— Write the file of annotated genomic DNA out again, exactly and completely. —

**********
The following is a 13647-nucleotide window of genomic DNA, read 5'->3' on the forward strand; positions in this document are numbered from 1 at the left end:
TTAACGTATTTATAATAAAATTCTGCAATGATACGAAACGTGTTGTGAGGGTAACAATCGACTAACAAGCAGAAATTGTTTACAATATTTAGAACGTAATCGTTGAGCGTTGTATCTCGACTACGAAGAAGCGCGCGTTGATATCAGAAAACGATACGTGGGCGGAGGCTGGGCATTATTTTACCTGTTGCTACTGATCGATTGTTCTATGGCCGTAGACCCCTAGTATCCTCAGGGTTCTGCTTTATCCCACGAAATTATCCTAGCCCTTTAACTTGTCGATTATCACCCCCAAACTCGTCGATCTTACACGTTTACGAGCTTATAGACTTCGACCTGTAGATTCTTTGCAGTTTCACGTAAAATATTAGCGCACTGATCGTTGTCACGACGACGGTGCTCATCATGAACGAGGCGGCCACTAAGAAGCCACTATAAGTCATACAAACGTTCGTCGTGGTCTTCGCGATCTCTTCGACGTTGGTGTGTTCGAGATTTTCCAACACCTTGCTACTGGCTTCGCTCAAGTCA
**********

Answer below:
The following is a 13647-nucleotide window of genomic DNA, read 5'->3' on the forward strand; positions in this document are numbered from 1 at the left end:
TTAACGTATTTATAATAAAATTCTGCAATGATACGAAACGTGTTGTGAGGGTAACAATCGACTAACAAGCAGAAATTGTTTACAATATTTAGAACGTAATCGTTGAGCGTTGTATCTCGACTACGAAGAAGCGCGCGTTGATATCAGAAAACGATACGTGGGCGGAGGCTGGGCATTATTTTACCTGTTGCTACTGATCGATTGTTCTATGGCCGTAGACCCCTAGTATCCTCAGGGTTCTGCTTTATCCCACGAAATTATCCTAGCCCTTTAACTTGTCGATTATCACCCCCAAACTCGTCGATCTTACACGTTTACGAGCTTATAGACTTCGACCTGTAGATTCTTTGCAGTTTCACGTAAAATATTAGCGCACTGATCGTTGTCACGACGACGGTGCTCATCATGAACGAGGCGGCCACTAAGAAGCCACTATAAGTCATACAAACGTTCGTCGTGGTCTTCGCGATCTCTTCGACGTTGGTGTGTTCGAGATTTTCCAACACCTTGCTACTGGCTTCGCTCAAGTCA